Unpaid fees leave South Africans unable to claim degrees

Further protests hit university campuses as pressure on ‘missing middle’ mounts

March 30, 2021
South African students want those in tuition arrears to be allowed back to class
Source: Getty
South African students want those in tuition arrears to be allowed back to class

More than 100,000 South African students who have completed their studies are yet to receive their degree certificates because of unpaid fees, highlighting the mounting difficulties facing the country’s “missing middle”.

Data released in response to a parliamentary question show that 106,494 students who left 21 institutions between 2010 and 2020 were yet to receive official transcripts and qualification documents because of outstanding fees totalling R10.4 billion (£503 million), potentially leaving them unable to make use of their degrees in the job market.

Some universities said that they provided students who had not officially graduated with documents reflecting their results, which they can give to employers.

But experts said that the data were another sign of the challenges facing South Africa’s “missing middle” – students whose families are not poor enough to qualify for free tuition, introduced in 2018, but not rich enough to be able to easily pay the costs of higher education. Many take out loans to fund their degrees.

Tensions over the issue have been high over the past month since protesters at the University of the Witwatersrand demanded that current students with outstanding fees be allowed to register for the new academic year. One bystander was shot dead, allegedly by police officers who are now facing murder charges, and a student was shot in the leg.

While Wits has promised to raise funding for students with outstanding fees, the protests subsequently spread to other campuses.

Martin Hall, a former deputy vice-chancellor of the University of Cape Town who is now an emeritus professor at the institution, said that middle-income students faced a “perfect storm”, with the pandemic putting additional strain on family finances and South Africa’s National Student Financial Aid Scheme struggling to provide eligible students with loan or bursary payments on time.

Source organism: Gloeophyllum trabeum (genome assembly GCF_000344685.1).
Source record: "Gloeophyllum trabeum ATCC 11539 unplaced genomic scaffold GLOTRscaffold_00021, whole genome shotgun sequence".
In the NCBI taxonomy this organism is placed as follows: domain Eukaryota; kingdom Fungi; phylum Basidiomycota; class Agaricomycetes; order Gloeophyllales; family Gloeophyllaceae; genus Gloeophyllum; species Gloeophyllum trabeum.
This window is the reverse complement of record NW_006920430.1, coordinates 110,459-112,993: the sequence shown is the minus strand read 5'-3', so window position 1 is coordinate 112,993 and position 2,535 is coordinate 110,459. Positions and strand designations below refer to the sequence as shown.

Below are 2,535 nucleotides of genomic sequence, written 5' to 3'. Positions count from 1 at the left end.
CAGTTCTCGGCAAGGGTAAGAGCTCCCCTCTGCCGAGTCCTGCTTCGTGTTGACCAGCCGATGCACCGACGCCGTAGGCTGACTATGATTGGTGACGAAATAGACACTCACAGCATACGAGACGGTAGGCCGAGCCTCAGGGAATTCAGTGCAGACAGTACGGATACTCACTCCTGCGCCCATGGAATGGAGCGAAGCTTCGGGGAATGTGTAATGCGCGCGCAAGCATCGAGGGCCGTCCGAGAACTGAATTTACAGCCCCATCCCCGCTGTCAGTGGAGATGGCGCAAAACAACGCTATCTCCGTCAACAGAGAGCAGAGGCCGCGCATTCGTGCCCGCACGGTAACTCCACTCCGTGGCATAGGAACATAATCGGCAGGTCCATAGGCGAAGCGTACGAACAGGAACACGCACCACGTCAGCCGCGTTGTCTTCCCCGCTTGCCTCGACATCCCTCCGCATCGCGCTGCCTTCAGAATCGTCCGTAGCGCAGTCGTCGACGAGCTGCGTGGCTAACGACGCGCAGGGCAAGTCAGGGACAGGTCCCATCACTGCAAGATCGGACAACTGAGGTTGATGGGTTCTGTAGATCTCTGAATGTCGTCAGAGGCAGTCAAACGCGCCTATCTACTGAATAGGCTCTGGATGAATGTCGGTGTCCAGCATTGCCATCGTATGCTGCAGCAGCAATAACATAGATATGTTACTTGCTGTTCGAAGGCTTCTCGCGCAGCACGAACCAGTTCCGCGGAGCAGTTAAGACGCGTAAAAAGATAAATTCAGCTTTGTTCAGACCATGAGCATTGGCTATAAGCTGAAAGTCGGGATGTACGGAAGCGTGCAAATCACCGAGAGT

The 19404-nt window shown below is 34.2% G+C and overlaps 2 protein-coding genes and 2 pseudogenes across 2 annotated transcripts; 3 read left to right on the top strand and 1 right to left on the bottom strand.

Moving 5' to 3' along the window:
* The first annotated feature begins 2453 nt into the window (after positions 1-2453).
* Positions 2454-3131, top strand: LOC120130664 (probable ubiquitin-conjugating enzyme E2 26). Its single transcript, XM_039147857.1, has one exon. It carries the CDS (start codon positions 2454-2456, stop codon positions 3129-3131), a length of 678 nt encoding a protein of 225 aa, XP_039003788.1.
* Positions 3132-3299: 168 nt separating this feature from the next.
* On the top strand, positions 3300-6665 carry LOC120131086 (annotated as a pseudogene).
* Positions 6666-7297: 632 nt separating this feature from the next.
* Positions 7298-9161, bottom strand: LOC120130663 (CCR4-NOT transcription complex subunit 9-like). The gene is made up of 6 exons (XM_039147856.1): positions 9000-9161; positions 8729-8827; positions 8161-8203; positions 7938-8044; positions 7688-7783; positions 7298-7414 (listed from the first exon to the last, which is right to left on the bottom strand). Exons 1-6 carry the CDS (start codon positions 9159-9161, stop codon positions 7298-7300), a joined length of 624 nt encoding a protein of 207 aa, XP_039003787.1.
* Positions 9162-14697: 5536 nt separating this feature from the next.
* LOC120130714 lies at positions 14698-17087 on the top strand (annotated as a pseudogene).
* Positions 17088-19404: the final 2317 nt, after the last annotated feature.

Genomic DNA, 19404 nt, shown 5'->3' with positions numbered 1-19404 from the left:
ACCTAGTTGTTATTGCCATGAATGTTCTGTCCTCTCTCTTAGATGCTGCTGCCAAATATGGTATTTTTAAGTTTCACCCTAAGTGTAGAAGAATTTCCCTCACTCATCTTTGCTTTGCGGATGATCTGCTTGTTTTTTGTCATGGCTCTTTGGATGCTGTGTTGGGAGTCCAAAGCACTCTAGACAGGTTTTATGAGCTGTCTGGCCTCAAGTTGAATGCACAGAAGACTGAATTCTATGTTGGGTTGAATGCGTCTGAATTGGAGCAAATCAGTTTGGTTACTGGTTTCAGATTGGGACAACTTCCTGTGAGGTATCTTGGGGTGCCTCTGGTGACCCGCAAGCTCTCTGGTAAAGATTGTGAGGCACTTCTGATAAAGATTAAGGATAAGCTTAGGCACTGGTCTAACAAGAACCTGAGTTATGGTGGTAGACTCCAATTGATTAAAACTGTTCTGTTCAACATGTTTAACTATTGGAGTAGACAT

Students with parents in professions such as teaching and nursing may be classed as too wealthy to receive free tuition, but fee costs could still dwarf household incomes, Professor Hall explained.

He added that it would require a national solution from the government because the problem was “too big for individual universities to deal with”. However, higher education minister Blade Nzimande, who recently came under fire for likening years of student protests to a soap opera, has said that the government cannot afford to write off historical student debts.

Some institutions are providing additional support for current and former students with outstanding fees.

Professor Hall said that universities were “putting in place plans to allow students to come back. They are doing what they can, with resources severely impacted by the pandemic and lockdowns.”

anna.mckie@timeshighereducation.com

POSTSCRIPT:

Print headline: Degrees withheld over unpaid fees

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Reader's comments (1)

At one HE institution that shall remain nameless, I witrnessed the moderation committee deciding that student A had failed - but we were forbidden from informing them of that fact (or why would they pay up) as they had not paid their fees. As soon as they did pay, they would be told they'd failed. I'm sure there is an educational ethics thesis in there somewhere.

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